Historically, children and young adults have greatly outnumbered the old and feeble. Those of a marriageable age have produced a vigorous birthrate for 300 years, which continually swelled the size of the population. Most of the elderly, on the other hand, had a short lifespan and were dying faster than babies were born. Thus, the population has been depicted as a pyramid, with the young being represented across its broad base and fewer older individuals nestled at the pinnacle. Now, we’re witnessing an inversion of the pyramid, where there are many more older people at the bottom and a smaller number of younger people and babies at the top.
A falling birthrate is occurring throughout Europe, parts of Asia, in Central and South America, and elsewhere. This inversion is a worldwide phenomenon.
The Russian government, in a desperate attempt to repopulate their nation, is offering incentives now for women who produce babies. Japan’s birthrate has fallen so dramatically that the Japanese population has the oldest average age on earth. Last year, more diapers were bought and used by aging Japanese citizens than were purchased for babies. China is not producing enough women for Chinese men to marry. France, Germany, and other European countries are also experiencing dramatically low birthrates.
If the human population continues to wither, it will have shocking implications. For example, A 2010 Brookings Institute paper outlined what it called a “crisis” facing China. A declining labor supply will dramatically alter the nation’s “spending obligations”—meaning “an aging population will force national reallocations of resources and priorities, as more funds flow to health care and pensions.” It adds, “Japan’s economic stagnation, closely related to the aging of its population, serves as a ready reference.”
It is not without reason that where negative population growth is occurring elsewhere in the world, some experts project that pensions may not be sustainable, and medical plans may fail.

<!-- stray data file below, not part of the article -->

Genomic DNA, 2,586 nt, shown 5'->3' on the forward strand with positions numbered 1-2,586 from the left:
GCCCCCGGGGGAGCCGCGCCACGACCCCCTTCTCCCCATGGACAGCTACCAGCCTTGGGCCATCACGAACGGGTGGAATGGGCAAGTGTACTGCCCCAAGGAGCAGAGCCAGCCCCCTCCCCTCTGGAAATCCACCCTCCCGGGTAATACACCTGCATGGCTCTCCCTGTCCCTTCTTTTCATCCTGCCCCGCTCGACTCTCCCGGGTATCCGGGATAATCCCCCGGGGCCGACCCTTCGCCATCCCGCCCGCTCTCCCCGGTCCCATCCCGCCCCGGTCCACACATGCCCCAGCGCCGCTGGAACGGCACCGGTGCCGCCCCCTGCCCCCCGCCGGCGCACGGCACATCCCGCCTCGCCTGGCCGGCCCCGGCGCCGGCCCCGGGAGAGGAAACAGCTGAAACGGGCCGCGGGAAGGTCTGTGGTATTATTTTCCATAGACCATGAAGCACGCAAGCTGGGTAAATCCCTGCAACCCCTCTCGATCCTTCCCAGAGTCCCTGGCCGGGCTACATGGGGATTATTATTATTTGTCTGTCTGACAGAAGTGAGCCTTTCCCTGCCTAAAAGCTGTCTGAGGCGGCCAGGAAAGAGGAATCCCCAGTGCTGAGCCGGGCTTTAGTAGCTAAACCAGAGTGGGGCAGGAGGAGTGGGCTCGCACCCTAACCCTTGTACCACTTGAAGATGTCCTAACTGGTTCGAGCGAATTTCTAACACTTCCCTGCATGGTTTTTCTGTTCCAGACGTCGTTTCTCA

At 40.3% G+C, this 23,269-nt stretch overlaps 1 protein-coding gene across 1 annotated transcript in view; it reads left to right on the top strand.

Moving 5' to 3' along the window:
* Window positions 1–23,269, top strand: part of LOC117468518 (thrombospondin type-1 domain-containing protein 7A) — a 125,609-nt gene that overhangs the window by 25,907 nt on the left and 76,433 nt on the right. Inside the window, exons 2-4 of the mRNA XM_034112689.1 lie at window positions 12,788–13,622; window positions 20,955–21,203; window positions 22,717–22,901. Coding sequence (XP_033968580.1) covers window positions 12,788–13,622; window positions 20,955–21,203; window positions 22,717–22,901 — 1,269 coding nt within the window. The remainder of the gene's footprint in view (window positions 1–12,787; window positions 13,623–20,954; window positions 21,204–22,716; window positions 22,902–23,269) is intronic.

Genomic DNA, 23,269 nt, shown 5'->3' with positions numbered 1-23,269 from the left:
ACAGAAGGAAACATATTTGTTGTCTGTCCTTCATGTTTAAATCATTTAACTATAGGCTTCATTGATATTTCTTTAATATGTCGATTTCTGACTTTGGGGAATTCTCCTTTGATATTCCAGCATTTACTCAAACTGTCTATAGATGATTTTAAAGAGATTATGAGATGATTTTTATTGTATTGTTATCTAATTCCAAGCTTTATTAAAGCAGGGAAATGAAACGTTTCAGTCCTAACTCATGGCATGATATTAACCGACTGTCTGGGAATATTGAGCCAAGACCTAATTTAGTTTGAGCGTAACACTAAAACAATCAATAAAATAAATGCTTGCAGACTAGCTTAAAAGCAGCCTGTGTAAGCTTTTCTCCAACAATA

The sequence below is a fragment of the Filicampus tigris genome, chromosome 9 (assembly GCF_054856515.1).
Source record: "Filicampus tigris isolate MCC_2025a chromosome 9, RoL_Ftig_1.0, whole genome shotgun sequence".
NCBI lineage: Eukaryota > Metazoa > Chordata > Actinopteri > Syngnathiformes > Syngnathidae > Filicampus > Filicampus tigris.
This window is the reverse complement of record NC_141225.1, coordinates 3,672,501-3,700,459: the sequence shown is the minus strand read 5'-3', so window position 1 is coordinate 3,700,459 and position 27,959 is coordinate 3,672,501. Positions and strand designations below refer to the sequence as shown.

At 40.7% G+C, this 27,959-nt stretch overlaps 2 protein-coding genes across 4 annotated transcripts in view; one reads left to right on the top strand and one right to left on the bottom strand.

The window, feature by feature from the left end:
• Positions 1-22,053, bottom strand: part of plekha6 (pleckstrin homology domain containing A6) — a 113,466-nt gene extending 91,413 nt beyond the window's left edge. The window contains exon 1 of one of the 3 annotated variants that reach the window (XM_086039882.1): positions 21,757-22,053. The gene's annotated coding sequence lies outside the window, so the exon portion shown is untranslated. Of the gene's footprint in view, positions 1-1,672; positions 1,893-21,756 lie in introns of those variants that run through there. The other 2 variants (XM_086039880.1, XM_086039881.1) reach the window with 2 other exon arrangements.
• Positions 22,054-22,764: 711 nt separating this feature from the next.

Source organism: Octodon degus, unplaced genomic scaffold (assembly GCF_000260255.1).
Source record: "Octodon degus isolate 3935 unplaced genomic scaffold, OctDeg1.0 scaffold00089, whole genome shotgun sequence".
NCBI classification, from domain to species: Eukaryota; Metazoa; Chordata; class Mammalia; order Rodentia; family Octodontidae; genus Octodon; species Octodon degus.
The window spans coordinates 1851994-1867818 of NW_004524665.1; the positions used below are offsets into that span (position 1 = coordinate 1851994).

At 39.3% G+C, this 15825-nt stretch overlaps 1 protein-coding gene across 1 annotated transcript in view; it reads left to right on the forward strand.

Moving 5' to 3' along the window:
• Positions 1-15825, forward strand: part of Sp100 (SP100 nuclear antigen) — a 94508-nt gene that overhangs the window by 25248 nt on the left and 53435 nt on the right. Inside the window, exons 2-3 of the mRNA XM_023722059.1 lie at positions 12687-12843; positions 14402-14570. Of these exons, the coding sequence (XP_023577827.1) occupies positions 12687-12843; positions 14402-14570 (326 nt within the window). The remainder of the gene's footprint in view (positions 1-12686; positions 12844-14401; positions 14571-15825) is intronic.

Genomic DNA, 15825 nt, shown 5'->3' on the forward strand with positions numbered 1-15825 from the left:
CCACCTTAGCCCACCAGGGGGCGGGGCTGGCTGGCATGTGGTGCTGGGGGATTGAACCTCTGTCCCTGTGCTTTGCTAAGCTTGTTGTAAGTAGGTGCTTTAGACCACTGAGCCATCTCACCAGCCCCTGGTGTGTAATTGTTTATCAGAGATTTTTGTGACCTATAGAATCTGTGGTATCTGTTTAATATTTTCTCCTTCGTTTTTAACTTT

Bearing and raising children is a God-given privilege, and all things being equal, we are commanded by God to “be fruitful and increase in number; fill the earth and subdue it” (Genesis 1:28). To be sure, many women don’t have the opportunity to bear children. And some individuals are called by God to a life of celibacy. Yes, there are exceptions. At the same time, we are wise to remember that the world’s fertility rate is fragile, and in many countries, on the decline, and that this has serious consequences for the common good.
Aside from the biblical command, then, there are common-sense reasons that politicians and governments should ignore the concerns of Dr. Ehrlich and friends, and instead, cherish and nourish couples who bear children by making it easier for them to do that. The rest of us meanwhile should pause to thank the moms and dads who are replenishing the earth. For children are God’s blessings to us and our link to the future.
Dr. James Dobson earned his PhD at the University of Southern California, and is the author of more than 30 books. He is founder and president of Family Talk, a ministry that promotes and teaches biblical principles that support marriage, family and child-development. Family Talk's broadcasts and Internet programs are aired on more than 1300 radio and online outlets worldwide. Dr. Dobson's most recent book is called Your Legacy: The Greatest Gift.
This article is a condensed and edited version of one that was originally published in January 2016 on Family Talk's website: http://drjamesdobson.org/